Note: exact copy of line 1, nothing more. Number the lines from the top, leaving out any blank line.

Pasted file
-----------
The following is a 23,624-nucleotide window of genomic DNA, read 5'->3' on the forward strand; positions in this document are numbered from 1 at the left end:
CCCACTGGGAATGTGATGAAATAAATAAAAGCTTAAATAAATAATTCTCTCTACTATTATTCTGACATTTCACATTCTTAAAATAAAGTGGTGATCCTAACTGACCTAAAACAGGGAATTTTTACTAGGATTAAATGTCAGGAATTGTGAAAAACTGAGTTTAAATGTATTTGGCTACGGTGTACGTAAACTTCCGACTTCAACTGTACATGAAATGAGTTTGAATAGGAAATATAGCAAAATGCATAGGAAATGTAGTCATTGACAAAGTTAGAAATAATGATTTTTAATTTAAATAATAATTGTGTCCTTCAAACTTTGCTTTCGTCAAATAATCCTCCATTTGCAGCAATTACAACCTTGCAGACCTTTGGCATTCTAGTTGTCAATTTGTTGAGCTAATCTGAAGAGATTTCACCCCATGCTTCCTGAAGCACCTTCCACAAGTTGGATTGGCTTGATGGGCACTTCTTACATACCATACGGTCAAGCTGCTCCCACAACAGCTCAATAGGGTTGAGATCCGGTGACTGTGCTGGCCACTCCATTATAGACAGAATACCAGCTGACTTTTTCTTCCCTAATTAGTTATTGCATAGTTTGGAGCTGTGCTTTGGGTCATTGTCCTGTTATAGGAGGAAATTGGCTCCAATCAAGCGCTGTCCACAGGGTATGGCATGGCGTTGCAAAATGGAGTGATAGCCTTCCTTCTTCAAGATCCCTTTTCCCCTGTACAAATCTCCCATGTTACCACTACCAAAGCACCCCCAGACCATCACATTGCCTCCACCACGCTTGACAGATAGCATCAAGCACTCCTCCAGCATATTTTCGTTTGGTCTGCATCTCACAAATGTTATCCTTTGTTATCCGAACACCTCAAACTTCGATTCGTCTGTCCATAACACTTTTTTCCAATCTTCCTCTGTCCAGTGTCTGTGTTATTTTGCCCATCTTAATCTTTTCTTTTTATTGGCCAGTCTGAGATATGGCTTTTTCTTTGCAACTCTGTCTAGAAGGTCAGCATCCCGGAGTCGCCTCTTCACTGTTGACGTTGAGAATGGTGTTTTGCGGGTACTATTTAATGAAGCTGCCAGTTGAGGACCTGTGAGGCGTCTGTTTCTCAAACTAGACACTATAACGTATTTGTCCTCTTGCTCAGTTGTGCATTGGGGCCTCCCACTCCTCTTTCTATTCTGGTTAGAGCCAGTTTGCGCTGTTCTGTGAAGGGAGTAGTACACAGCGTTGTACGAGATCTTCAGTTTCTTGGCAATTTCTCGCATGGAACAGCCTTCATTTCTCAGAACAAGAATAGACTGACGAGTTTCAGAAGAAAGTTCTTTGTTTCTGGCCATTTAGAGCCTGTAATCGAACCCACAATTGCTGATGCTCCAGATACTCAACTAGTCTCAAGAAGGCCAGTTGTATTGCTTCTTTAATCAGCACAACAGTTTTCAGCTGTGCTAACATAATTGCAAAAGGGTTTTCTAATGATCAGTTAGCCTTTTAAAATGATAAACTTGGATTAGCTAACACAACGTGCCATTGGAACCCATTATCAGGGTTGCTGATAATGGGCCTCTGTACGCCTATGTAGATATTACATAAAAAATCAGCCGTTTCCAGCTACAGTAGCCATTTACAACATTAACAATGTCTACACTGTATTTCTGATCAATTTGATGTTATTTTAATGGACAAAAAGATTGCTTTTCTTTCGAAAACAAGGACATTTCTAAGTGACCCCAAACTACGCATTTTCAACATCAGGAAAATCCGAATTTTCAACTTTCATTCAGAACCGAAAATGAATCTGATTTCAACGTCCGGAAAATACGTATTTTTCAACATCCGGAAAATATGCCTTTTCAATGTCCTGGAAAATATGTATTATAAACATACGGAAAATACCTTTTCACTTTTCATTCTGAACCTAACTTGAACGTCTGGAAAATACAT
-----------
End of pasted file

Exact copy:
The following is a 23,624-nucleotide window of genomic DNA, read 5'->3' on the forward strand; positions in this document are numbered from 1 at the left end: